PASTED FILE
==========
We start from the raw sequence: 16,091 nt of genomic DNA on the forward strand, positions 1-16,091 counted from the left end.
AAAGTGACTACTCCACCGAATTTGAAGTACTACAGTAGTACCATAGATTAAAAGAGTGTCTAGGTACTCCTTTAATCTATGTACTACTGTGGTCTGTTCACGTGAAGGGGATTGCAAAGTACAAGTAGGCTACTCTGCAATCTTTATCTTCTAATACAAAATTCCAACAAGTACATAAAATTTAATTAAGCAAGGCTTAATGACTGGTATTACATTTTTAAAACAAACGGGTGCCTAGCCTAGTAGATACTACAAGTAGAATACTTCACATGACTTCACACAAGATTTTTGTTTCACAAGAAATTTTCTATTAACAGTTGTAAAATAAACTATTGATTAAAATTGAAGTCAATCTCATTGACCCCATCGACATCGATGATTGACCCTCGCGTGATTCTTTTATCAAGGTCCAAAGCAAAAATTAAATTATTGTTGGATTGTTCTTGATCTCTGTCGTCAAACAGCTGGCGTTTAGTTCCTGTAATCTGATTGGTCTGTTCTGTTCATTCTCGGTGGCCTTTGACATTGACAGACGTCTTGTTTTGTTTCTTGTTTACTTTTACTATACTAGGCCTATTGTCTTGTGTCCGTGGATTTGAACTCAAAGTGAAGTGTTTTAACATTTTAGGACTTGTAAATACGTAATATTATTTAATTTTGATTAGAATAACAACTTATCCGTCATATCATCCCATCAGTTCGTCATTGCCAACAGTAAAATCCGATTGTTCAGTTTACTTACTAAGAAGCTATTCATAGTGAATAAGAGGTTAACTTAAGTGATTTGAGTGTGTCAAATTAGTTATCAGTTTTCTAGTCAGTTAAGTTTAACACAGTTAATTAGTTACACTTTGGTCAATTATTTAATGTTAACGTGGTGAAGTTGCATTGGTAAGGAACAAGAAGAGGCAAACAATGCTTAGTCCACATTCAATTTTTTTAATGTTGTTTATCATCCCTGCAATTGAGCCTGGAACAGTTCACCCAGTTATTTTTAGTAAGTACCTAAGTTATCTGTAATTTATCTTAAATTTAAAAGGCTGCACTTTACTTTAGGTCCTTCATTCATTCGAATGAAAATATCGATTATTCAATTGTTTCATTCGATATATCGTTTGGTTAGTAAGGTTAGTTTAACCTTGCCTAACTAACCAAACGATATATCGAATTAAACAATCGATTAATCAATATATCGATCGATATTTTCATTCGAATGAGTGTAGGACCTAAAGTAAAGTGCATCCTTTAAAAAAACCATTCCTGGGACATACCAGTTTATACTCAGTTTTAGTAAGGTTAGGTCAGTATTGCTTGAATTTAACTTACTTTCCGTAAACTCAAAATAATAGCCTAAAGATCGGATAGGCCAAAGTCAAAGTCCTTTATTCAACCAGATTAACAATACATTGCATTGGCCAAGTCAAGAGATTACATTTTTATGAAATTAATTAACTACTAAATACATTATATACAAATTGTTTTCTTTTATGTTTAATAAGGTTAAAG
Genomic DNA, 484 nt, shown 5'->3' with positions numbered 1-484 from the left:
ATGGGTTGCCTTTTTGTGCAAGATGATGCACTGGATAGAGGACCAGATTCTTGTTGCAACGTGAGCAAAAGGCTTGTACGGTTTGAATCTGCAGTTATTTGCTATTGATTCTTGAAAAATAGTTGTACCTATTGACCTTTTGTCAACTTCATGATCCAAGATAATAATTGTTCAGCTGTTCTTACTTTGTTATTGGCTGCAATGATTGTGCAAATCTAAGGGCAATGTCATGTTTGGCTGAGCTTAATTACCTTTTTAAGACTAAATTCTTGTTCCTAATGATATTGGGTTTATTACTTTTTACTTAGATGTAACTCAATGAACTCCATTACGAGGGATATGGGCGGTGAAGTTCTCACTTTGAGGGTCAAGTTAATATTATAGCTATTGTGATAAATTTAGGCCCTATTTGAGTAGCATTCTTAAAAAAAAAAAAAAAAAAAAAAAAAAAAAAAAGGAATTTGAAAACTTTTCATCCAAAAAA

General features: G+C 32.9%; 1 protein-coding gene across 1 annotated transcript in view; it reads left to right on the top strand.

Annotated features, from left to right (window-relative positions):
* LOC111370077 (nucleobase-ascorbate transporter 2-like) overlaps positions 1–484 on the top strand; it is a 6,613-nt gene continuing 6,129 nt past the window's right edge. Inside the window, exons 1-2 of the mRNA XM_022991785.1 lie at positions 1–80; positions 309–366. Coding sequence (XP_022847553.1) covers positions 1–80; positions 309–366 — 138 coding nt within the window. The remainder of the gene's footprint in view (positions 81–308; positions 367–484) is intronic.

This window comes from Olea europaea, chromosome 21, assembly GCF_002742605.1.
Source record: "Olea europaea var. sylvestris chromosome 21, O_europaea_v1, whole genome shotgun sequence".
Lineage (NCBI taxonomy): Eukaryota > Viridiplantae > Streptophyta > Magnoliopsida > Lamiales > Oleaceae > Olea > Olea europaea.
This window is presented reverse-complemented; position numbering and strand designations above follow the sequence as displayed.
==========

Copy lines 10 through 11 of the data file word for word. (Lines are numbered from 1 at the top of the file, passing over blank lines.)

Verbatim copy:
Lineage (NCBI taxonomy): Eukaryota > Viridiplantae > Streptophyta > Magnoliopsida > Lamiales > Oleaceae > Olea > Olea europaea.
This window is presented reverse-complemented; position numbering and strand designations above follow the sequence as displayed.